Beauty 5
Teela: “I’m not sure which person in this room has the worst fashion sense. But for once, it’s not me.”

Teela persuades him that his appearance doesn’t matter, and that ugly actions are worse than an ugly face. When Skeletor shows up to oversee matters, the Monster refuses to obey him, which is great but Skeletor doesn’t really seem to care. He-Man then arrives and waves his sword around for a bit until Skeletor and his minions run away. Finally, Teela kisses the Monster – fairly chastely, since she knows He-Man’s looking on – and he recovers his former, allegedly handsome, appearance. His handsome appearance is not entirely dissimilar to that of a 1970s Blue Peter presenter, so it’s not that appealing.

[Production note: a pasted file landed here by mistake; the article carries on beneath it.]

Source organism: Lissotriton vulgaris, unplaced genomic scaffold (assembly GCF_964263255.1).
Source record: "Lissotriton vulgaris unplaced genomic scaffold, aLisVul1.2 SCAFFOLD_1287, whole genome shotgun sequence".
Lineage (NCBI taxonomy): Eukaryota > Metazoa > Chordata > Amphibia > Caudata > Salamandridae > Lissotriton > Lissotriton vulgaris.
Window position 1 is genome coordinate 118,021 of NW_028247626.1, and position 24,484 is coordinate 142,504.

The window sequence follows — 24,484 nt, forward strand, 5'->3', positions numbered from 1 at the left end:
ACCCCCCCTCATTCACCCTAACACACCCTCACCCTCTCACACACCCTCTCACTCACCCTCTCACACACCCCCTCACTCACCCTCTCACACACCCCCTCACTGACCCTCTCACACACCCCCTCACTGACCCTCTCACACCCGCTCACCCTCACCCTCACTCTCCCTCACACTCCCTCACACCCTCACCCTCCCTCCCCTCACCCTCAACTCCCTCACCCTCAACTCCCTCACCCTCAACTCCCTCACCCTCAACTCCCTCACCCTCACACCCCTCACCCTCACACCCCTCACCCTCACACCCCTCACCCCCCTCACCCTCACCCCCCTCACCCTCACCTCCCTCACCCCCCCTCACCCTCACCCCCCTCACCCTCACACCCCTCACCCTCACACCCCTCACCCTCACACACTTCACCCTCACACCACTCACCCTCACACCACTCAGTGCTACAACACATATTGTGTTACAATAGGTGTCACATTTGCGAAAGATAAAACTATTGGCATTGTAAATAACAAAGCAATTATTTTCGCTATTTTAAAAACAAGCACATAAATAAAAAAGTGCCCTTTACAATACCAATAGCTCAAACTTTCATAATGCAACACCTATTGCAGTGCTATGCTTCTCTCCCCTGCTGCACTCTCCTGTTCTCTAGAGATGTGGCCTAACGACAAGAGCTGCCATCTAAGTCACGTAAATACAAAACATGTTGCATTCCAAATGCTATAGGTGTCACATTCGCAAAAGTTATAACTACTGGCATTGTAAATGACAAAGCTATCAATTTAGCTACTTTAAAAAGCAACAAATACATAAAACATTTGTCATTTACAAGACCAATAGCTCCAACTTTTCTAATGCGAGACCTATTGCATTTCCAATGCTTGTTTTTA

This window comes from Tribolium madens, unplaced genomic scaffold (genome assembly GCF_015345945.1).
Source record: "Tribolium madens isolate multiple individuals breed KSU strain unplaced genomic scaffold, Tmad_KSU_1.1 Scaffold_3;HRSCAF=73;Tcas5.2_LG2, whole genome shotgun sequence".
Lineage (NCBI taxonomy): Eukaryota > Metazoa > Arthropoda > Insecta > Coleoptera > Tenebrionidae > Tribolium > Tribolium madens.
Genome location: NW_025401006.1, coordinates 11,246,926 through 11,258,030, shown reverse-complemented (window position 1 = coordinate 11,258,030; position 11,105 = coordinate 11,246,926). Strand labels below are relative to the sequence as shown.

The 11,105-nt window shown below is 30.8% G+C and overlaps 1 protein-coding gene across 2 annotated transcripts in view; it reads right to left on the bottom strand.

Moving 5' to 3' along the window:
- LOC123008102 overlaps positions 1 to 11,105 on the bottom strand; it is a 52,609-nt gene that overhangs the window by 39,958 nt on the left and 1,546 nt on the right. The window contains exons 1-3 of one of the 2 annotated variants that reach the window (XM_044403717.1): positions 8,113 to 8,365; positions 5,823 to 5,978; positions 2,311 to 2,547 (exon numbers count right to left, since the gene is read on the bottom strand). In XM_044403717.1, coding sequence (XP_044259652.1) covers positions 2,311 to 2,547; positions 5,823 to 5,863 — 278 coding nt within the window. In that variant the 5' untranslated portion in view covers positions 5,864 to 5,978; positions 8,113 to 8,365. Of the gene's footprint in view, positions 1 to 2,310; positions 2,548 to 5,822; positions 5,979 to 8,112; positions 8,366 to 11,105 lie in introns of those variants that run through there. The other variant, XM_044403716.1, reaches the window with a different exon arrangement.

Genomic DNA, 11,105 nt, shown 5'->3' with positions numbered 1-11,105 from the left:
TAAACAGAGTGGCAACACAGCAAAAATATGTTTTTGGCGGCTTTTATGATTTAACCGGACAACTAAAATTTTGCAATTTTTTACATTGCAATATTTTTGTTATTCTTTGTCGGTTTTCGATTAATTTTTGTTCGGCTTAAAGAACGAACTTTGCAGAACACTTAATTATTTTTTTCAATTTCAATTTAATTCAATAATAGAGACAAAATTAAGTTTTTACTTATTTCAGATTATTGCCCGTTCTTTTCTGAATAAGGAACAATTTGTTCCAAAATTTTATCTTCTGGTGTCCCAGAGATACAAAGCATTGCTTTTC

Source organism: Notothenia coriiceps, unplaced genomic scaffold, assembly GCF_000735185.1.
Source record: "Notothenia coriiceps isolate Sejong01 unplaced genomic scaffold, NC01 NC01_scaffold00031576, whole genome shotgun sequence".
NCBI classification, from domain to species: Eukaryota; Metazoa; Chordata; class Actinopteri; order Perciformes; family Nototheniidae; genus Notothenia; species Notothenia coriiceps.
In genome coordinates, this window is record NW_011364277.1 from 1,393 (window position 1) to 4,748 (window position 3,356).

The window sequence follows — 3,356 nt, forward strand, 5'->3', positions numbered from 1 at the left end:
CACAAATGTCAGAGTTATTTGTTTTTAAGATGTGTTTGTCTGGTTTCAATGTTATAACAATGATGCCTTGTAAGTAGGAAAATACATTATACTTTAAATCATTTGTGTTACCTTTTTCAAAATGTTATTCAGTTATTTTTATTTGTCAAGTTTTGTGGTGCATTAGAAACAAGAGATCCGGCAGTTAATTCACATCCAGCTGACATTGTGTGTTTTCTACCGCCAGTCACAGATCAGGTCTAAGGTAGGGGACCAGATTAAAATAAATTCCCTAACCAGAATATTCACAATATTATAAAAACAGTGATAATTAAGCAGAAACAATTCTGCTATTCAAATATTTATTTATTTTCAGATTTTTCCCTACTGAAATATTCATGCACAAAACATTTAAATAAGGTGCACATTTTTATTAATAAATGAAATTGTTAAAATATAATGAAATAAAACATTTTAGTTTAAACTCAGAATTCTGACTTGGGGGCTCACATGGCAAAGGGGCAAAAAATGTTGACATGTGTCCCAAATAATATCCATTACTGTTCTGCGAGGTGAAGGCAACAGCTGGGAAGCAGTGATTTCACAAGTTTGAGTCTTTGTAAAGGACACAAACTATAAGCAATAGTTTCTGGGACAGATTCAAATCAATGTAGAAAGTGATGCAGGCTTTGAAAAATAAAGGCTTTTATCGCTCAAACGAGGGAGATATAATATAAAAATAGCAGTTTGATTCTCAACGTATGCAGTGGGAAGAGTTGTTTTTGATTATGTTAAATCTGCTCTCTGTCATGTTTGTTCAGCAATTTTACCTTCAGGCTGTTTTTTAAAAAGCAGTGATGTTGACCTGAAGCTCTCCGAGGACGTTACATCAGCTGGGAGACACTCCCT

In today’s adventure…

The moral is nicely integrated into the story for a change; instead of directly addressing the viewer in the usual patronising manner, we get a little bonus scene in which He-Man, Teela and the former Monster discuss the beauty and ugliness of actions. As they do so, the Monster grins as if he’s demonically possessed. It’s a smile that will haunt my dreams.

Beauty 6
The Monster: “I’m not sure exactly why I’m smiling like a sexual predator.”

 

Character checklist

This episode offers a nice day out for Prince Adam, He-Man, Cringer, Battle-Cat, Teela, Orko, Sy-Klone, the Sorceress, the Monster, the storyteller, Skeletor, Evil-Lyn, Beast-Man, Whiplash, and a few of the Monster’s mates.

 

Excuse given for Prince Adam’s disappearance

In the first scene, when the robots attack, Adam gets Teela out of the way by saying to her, “You’d better check the perimeter.” While Teela does run off to do just that, Sy-Klone and – more importantly – Skeletor are still there to witness Adam transforming into He-Man in the middle of the courtyard.